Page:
This week we chat to Mark Gunn, a man who is well-spoken and has a keen interest in wartime films, sports and being involved in his new community since recently moving to Adelaide, alongside his family.

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Tell us a bit about you, your age, disability and current situation?

I’m 61 years of age, I have Myasthenia gravis disease, which means I am currently in a wheelchair. I live at home with my wife and we’re bringing up three grandchildren.

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Tell us about your family and your background?

My grandchildren are Brayden, 14, Jessica, 14, and Brooklyn, 12. They enjoy doing the normal teenage stuff. Like most kids, they have their good days and their bad days at school. They like mixing with their mates. We had to move from Mount Gambier to Adelaide for my treatment. I was brought up in Kalgoorlie, but lived most of my life in Port Augusta. Then moved to Mount Gambier, was in Mount Gambier for over 20 years. I was told that they don’t have the treatment in Mount Gambier, so we had to move to Adelaide, and for a while there I was having weekly paresis treatments, hence the shift.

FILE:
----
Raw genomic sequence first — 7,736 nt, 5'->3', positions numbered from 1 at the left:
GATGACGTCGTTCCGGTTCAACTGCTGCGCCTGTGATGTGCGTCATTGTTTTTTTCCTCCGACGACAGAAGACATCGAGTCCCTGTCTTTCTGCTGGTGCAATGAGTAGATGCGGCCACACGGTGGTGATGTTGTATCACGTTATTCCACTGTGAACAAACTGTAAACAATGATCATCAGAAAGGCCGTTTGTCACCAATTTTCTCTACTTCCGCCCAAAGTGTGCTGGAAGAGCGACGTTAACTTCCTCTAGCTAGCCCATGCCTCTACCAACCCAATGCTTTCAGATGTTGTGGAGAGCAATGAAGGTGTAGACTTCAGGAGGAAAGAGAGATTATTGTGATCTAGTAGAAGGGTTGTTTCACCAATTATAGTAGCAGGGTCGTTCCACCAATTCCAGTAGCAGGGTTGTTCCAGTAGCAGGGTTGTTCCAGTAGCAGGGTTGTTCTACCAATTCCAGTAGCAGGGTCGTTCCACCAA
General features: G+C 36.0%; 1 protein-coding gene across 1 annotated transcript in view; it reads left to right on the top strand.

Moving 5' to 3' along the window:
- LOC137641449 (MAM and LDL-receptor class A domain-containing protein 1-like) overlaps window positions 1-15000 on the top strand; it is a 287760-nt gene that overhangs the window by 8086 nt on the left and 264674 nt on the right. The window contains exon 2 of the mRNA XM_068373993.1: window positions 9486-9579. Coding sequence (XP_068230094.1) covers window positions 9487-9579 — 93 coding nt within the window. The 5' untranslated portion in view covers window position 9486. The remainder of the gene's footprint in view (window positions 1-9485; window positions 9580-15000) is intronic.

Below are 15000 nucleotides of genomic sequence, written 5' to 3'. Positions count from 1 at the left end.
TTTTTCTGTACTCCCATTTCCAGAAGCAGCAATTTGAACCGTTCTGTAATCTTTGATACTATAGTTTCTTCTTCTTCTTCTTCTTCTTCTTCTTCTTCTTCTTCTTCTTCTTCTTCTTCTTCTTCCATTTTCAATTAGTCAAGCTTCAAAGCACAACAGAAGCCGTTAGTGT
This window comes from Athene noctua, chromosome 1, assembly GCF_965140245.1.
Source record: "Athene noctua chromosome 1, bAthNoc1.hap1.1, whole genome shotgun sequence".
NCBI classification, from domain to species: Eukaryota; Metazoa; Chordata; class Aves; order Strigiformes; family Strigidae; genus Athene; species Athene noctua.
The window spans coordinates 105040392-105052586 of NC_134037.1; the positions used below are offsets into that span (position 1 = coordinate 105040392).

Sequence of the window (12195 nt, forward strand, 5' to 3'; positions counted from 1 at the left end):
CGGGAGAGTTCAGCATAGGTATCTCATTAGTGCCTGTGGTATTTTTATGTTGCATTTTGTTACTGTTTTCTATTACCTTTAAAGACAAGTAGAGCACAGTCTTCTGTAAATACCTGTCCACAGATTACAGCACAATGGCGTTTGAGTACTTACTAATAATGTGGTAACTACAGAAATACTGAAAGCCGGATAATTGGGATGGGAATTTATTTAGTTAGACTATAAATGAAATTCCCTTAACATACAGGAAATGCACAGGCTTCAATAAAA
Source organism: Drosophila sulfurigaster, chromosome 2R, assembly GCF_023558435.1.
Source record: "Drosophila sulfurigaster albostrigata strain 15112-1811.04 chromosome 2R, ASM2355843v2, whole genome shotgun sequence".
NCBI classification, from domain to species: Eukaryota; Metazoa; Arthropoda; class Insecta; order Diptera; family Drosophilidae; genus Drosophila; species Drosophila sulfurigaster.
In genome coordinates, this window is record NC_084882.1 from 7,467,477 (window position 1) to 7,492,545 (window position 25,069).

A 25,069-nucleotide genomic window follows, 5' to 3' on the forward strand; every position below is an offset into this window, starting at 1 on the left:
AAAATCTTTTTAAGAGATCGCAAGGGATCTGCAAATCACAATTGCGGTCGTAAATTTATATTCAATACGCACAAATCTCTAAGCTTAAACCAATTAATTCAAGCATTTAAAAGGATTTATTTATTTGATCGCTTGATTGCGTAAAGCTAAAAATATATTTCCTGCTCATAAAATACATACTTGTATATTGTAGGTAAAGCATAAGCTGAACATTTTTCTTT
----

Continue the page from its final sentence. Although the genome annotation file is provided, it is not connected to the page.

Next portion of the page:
Do you enjoy living in Adelaide and what is the best thing about it?

I’ve only lived here a couple of years. I love Adelaide! The services! Not only the medical, which for me is done through the Royal Adelaide, which I believe is the best hospital in the country. But, the services and opportunities available for the grandkids who are with us.

Tell me about your sporting interests?

I love my footy and my cricket, and once the footy starts again and the cricket gets running again, then that’s my outlook, to get to those games. I also like going to museums. I’m an Adelaide Crows supporter, but my wife is a Port supporter. I’ve been to one game since we’ve been down here, last season, towards the end of the season. What I want to do is when the cricket starts again, I’d love to get down to a Big Bash game, that’s just an awesome cricket game. I like all cricket, I don’t care whether it’s Test, One Dayer’s, Big Bash, it’s just that type of game. I love watching golf, I used to play golf before I got put in a wheelchair.